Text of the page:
11 Best Books About Serial Killers Nonfiction Update 05/2022

I was raised on my grandmother’s Nancy Drew and Bobbsey Twins books. I quickly moved on to Patricia Cornwell, Harlan Coben, Jonathan Kellerman, and Lee Child when I was in my teens. You might not be surprised that when you’re a grown-up, you can’t get enough of true crime stories. Serial killers have a lot of things going on in their heads. Is there a sudden mental break, or is there a lot of aggression and violence in the background? No, they can’t. When can you call it a day? How do we make sure that the people who were hurt are at the top of the list? These eleven books have made a big impression on me, even though I may not be able to find the answers to all of my questions in them.

I’ll Be Gone in the Dark by Michelle McNamara

The death of the author and the recent arrest of the book’s main character make this a particularly moving and heartbreaking book to read. Michelle McNamara ran her own blog about true crime. She looked into each case with determination and care. If you think about how many people the Golden State Killer killed and how little there was to go on, this case seemed like a good fit for her. As she spent hours poring over every last detail and looking for the tiniest of leads, she earned the respect and support of the local police. Spending a long time immersed in this level of horror eventually takes its toll on the body and mind. Michelle’s good work helped lead to the killer’s identification and capture. The sad thing is that she didn’t live long enough to see him caught. With I’LL BE GONE IN THE DARK, we can see her process and experiences, and we can learn about the terror this killer caused in these communities.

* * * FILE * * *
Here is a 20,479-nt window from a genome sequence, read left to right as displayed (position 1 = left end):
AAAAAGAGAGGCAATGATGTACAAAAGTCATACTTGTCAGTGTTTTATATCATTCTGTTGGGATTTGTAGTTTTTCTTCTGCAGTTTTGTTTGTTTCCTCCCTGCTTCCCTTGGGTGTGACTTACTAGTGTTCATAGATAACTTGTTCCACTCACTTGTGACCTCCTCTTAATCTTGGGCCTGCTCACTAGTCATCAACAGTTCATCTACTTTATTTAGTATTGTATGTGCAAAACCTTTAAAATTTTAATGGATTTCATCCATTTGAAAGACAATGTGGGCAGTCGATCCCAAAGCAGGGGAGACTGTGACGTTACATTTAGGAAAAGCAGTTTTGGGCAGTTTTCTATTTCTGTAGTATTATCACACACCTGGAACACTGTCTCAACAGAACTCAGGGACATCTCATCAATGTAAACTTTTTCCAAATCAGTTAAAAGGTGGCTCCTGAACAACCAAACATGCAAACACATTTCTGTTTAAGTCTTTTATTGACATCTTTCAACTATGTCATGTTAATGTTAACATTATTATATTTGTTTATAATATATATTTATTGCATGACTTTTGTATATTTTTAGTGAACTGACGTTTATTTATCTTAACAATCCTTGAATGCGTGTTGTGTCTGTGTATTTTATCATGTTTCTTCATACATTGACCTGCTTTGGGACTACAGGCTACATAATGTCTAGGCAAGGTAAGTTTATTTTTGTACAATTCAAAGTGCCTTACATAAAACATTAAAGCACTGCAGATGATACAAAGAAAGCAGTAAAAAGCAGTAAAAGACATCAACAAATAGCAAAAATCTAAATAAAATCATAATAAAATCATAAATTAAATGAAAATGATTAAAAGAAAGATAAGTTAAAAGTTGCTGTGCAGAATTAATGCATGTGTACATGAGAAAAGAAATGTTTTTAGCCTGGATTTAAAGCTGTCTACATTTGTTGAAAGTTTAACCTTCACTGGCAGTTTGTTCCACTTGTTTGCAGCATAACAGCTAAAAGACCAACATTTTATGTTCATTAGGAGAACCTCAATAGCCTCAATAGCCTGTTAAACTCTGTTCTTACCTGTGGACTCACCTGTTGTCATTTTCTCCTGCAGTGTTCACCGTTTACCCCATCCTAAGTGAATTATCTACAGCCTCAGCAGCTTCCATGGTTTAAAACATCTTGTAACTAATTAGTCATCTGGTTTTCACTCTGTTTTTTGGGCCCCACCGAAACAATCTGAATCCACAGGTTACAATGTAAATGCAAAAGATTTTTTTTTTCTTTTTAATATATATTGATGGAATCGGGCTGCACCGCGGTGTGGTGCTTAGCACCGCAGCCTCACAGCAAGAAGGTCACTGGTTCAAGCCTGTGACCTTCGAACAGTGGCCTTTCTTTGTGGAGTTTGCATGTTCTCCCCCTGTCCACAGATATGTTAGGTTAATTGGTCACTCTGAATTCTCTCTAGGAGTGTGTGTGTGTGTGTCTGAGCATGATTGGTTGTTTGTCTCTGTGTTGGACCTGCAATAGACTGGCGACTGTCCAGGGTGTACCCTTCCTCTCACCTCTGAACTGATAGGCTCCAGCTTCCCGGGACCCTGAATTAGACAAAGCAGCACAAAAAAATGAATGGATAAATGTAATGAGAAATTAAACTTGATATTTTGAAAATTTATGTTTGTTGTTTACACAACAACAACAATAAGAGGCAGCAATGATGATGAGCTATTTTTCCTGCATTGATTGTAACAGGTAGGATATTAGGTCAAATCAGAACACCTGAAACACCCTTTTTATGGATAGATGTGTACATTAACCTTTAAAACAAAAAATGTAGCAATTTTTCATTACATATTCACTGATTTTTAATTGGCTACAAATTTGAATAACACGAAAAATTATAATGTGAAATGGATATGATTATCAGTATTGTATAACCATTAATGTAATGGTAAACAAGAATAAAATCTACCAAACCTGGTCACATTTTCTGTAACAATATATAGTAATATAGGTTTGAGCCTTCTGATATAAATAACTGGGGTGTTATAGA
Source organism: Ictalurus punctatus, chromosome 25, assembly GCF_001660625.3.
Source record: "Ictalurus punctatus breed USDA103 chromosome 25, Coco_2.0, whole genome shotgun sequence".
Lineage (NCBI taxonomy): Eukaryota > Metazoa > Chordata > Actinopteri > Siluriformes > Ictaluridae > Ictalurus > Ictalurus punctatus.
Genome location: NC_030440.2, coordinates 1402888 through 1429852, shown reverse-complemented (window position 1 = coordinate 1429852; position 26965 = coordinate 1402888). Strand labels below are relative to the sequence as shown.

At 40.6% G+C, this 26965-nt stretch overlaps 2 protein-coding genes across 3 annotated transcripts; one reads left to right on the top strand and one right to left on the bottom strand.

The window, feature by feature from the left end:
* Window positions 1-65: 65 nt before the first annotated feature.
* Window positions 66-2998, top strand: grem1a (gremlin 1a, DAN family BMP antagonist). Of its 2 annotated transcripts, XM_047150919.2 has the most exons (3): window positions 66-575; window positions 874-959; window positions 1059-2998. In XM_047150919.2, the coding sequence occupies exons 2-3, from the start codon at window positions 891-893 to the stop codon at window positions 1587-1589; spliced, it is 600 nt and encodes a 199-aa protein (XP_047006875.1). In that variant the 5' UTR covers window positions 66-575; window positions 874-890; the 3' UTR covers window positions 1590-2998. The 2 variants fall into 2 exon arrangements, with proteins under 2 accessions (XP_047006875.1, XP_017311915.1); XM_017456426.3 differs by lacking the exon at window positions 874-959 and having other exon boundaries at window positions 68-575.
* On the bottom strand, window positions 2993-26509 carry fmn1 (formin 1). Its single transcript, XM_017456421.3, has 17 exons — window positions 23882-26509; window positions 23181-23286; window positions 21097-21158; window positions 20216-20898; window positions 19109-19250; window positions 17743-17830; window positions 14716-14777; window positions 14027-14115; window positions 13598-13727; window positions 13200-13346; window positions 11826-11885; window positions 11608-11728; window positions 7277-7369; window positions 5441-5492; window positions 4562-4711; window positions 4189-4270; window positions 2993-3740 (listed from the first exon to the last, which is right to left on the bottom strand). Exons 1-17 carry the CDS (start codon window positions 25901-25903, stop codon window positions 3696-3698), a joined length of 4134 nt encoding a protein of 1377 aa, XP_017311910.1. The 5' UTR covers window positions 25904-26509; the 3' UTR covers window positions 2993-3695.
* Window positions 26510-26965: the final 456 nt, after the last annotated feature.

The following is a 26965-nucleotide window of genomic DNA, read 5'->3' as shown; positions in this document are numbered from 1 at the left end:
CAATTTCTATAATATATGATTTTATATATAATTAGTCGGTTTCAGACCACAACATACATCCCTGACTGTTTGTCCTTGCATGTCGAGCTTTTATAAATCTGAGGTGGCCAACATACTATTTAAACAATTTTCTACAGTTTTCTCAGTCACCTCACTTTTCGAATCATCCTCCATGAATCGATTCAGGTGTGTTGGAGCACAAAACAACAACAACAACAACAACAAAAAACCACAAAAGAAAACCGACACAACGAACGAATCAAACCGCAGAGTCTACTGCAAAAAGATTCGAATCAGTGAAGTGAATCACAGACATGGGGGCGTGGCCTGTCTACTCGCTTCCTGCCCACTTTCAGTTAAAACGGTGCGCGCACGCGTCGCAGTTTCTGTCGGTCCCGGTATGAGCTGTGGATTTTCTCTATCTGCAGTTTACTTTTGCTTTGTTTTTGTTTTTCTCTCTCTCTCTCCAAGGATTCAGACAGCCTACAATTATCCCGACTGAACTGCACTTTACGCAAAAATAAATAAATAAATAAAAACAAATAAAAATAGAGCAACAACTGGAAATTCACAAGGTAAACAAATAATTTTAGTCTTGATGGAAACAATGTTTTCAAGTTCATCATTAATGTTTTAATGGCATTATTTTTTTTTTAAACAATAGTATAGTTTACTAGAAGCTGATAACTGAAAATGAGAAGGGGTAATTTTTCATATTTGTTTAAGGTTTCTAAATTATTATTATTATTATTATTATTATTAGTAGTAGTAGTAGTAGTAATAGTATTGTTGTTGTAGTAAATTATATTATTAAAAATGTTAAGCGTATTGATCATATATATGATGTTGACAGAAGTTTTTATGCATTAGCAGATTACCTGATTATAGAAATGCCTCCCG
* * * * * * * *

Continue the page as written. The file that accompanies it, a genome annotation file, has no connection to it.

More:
The Spider and the Fly by Claudia Rowe

Claudia Rowe’s THE SPIDER AND THE FLY is the first true crime book I’ve ever read that was written so well. This book is also part memoir, which is why it’s so interesting. My favorite quotes have a quote on them that reads, “The logic of pain wrapped itself around every thought, a bright filament that strangled interpretation and colored vision.” Claudia, a journalist who wants to learn more about the mind of a convicted serial killer, picks up a pen and starts writing to him in prison. She doesn’t expect an answer. What comes next is a tense project that will involve an exchange of minds, needs, and compulsive danger.

Lost Girls by Robert Kolker

In the summer, you could read this while lying on a towel on the beach. The book is set on Long Island, where a killer is still on the loose. Craigslist has a lot of bodies of girls who are advertising their escort services, but the person who did this is still unknown. A house in particular is being looked at as a possible link, but there isn’t any real proof. We get to know a lot of different women, the people who cared about them, and the environment they lived in through Kolker’s investigation work.